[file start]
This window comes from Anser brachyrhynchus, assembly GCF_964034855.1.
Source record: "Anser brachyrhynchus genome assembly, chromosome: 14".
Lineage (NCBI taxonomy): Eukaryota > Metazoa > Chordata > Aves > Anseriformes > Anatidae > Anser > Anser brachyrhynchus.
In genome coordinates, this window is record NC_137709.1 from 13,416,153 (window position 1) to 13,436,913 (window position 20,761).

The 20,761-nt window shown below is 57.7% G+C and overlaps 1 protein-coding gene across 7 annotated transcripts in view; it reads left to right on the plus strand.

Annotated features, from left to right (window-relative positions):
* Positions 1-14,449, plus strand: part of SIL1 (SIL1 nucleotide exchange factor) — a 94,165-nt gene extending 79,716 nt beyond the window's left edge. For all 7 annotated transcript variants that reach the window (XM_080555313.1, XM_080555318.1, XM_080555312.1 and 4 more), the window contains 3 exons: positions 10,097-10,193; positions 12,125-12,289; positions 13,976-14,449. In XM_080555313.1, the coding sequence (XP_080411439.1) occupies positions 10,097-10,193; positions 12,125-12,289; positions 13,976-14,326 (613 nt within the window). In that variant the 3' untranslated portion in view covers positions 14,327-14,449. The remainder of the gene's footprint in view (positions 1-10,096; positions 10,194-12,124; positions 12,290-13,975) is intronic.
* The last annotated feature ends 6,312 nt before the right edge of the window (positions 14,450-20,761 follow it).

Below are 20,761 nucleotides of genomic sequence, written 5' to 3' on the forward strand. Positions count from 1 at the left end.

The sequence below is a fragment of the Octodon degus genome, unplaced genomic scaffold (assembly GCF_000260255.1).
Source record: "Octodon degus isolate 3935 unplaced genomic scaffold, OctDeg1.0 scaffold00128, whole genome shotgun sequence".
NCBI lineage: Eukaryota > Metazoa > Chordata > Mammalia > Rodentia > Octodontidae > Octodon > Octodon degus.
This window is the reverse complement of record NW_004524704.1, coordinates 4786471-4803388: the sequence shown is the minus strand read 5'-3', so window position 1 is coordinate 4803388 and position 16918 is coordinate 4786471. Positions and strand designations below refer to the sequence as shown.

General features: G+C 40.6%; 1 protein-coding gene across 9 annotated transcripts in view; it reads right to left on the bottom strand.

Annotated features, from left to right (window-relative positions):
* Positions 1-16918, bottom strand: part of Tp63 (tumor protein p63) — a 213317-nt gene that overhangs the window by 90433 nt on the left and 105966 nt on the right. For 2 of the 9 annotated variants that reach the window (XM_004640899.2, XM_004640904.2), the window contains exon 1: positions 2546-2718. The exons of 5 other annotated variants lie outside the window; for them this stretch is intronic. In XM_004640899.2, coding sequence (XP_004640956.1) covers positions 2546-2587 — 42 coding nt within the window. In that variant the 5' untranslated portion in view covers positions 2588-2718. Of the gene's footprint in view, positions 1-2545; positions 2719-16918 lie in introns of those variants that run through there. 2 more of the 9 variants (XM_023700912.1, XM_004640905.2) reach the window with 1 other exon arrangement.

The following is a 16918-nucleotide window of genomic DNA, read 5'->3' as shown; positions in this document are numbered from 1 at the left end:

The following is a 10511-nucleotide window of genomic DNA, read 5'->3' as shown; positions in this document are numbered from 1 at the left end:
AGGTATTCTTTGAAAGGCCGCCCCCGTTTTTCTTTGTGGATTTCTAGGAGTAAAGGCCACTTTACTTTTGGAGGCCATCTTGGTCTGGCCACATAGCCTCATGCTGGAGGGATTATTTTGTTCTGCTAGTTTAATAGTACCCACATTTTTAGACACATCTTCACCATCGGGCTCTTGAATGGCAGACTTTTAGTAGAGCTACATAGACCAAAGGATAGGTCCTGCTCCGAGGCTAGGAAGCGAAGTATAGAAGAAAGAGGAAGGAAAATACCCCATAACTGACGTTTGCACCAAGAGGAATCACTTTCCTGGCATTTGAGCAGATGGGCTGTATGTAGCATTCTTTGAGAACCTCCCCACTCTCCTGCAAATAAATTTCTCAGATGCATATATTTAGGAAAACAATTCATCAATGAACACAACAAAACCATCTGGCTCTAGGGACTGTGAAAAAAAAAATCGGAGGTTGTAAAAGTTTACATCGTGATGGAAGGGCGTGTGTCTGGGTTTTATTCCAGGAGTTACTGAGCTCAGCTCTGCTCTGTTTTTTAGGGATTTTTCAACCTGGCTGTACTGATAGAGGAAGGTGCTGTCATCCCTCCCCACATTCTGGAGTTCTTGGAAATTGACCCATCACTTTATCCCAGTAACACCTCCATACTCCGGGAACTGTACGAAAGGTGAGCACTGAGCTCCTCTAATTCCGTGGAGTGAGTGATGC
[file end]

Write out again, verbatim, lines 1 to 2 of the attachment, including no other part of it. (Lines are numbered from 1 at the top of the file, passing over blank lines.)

This window comes from Anser brachyrhynchus, assembly GCF_964034855.1.
Source record: "Anser brachyrhynchus genome assembly, chromosome: 14".